Guarding Your Money: Practical Steps to Prevent Scams

a young woman enjoys mobile banking on the bus

The first week of March is National Consumer Protection Week (NCPW), a timely reminder to prioritize securing your finances. As our lives become increasingly intertwined with technology, it becomes crucial to understand the fundamentals of cybersecurity. At Armed Forces Bank, we hold the protection of your sensitive information in the highest regard. We even have special perks in different checking accounts designed to keep your important information where it should be, out of reach for scammers. You can also fight fraud by knowing how to stop a scam and protect your finances. Here’s how:

How can I prevent getting scammed?

In today’s digital world, scammers continuously evolve their tactics to catch people with their guard down. From phishing emails to fake phone calls and text messages, fraudsters can be convincing, and they often impersonate legitimate financial institutions to solicit sensitive information or gain unauthorized access to people’s accounts. So, what can you do to prevent falling for scams? There are several proactive measures that can help you decipher if the communication is legitimate or fake.

1. Don’t click, type:

If you receive a suspicious message, do NOT click on anything. Scam emails and text messages often include deceptive links. If you happen to click on anything within that message, you could unknowingly download a computer virus or malware. Instead of clicking, type the web address into your browser. If the link brings you to the legitimate website for a company you recognize, bookmark it. Another smart way to test the link is to hover your curser over the link. Once again, do not click the link. When you hover, a URL should appear, showing where it will take you. If you don’t recognize the web address, it’s probably a scam.

2. See past the logo:

Don’t automatically trust a message based on a recognizable logo. Scammers often replicate branding to create fake emails or websites. Pay attention to urgent messaging pushing for immediate action, like “verifying account details to prevent account suspension.” When in doubt, contact your bank directly to confirm if the message is legitimate.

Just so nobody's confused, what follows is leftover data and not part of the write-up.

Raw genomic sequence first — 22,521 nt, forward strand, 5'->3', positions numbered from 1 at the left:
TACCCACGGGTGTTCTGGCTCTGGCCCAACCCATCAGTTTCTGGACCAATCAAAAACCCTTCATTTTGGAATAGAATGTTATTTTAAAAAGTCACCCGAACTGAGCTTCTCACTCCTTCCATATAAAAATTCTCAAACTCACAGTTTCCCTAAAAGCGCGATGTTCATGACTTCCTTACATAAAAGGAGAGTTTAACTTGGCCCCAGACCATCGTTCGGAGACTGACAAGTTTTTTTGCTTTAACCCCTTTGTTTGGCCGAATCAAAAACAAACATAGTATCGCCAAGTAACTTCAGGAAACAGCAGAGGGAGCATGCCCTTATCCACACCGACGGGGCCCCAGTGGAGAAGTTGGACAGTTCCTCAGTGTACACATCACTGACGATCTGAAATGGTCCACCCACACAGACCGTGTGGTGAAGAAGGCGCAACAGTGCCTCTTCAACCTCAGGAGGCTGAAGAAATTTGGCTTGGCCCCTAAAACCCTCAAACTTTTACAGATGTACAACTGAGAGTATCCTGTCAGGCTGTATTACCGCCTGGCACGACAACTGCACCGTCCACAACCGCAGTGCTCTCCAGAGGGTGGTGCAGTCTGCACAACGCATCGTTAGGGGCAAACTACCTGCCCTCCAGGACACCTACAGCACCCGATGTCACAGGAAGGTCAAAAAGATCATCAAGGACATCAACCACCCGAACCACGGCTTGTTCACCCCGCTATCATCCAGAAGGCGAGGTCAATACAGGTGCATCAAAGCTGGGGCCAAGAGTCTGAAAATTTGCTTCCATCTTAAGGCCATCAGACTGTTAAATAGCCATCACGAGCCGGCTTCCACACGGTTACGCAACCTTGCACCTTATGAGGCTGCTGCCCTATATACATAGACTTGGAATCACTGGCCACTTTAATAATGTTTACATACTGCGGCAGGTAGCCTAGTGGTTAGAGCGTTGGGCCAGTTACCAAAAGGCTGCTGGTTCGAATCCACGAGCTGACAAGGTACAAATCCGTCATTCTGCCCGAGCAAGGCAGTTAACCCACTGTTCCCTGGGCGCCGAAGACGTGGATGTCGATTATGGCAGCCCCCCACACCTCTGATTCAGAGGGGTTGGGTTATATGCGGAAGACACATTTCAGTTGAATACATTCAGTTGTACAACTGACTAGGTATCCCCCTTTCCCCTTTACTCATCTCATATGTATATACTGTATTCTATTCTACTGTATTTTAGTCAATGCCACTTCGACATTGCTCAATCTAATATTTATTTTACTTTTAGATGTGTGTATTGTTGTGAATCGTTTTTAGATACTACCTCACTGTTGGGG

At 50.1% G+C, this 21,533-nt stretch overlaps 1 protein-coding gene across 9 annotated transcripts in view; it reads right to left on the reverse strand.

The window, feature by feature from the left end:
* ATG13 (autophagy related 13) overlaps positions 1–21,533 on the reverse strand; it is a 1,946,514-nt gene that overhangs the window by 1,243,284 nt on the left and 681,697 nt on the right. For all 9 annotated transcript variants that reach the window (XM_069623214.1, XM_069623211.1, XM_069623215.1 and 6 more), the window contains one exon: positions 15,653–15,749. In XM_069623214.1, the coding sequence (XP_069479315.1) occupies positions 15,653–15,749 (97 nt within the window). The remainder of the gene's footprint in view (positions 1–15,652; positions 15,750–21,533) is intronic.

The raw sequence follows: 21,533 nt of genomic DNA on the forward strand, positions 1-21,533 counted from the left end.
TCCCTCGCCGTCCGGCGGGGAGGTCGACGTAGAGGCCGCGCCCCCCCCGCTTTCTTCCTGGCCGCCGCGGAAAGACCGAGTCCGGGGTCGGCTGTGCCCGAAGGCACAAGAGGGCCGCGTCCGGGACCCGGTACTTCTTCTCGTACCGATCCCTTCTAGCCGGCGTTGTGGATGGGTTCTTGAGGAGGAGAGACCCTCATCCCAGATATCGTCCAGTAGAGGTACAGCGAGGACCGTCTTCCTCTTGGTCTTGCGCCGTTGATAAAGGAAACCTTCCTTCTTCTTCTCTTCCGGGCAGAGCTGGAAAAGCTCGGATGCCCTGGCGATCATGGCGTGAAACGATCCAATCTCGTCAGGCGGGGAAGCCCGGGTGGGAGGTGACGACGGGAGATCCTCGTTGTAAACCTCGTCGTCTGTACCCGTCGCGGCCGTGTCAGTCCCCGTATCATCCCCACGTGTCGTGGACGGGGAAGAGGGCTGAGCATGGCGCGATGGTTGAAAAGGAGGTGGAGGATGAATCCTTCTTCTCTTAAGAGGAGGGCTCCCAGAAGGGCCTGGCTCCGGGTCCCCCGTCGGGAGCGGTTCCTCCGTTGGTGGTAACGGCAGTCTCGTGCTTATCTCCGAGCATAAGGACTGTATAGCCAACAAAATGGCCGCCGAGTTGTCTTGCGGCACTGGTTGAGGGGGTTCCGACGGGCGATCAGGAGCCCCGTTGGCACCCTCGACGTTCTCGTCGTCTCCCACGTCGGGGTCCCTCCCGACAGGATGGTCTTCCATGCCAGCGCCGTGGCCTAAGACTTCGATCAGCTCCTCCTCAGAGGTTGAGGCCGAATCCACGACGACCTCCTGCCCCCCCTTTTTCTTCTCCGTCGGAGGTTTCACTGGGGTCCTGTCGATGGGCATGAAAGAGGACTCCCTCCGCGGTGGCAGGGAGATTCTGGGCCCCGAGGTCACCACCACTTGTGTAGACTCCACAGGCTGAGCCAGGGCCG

3. Don’t fill out forms in emails:

If possible, make it a habit to never fill out a form within an email. While forms may seem innocent enough, sometimes that’s how scammers get the most data from you. The data may be sent to the company that you’re intending, but it can also make a few detours in places that steal information to hack your financial accounts. Instead, call or visit the company’s website cited in the email.

4. Make sure your software is up to date:

Another best practice for preventing scams is making sure your phone and web browsers are running on the latest versions. Software companies release security updates for their products on an ongoing basis. Organizations like the National Cybersecurity Alliance are a great resource if you want to know more about keeping up with the latest security updates for your devises.

Does your bank have your back?

At Armed Forces Bank, security is one of our top priorities, and we stand guard to protect your hard-earned money. In fact, accounts like Access Rewards Checking* have safeguards in place to help combat scams:

-Identity theft reimbursement coverage (See Insurance Disclosure)

-Comprehensive identity theft resolution services

-Credit file monitoring

-Credit report and score

-Identity monitoring

-Dark web monitoring

We get it, mistakes happen even to the most vigilant people. If you fall victim to a scam, notify your bank immediately. They will guide you through the steps you need to protect your funds.

Learn more about smart cybersecurity practices in the Education section of our website (under “banking Safely and Securely”) or learn about other types of phishing attempts like phone call scams in our previous blog.

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*Opening deposit required. Monthly service charge applies. Closing new accounts within 90 days of opening will result in a $20 closure fee.

Insurance Disclosure: Insurance products are NOT insured by FDIC or any Federal Government Agency: NOT a deposit of or guaranteed by the bank or any affiliate. Coverage is provided through the company named in the Guide to Benefit or on the certificate of insurance.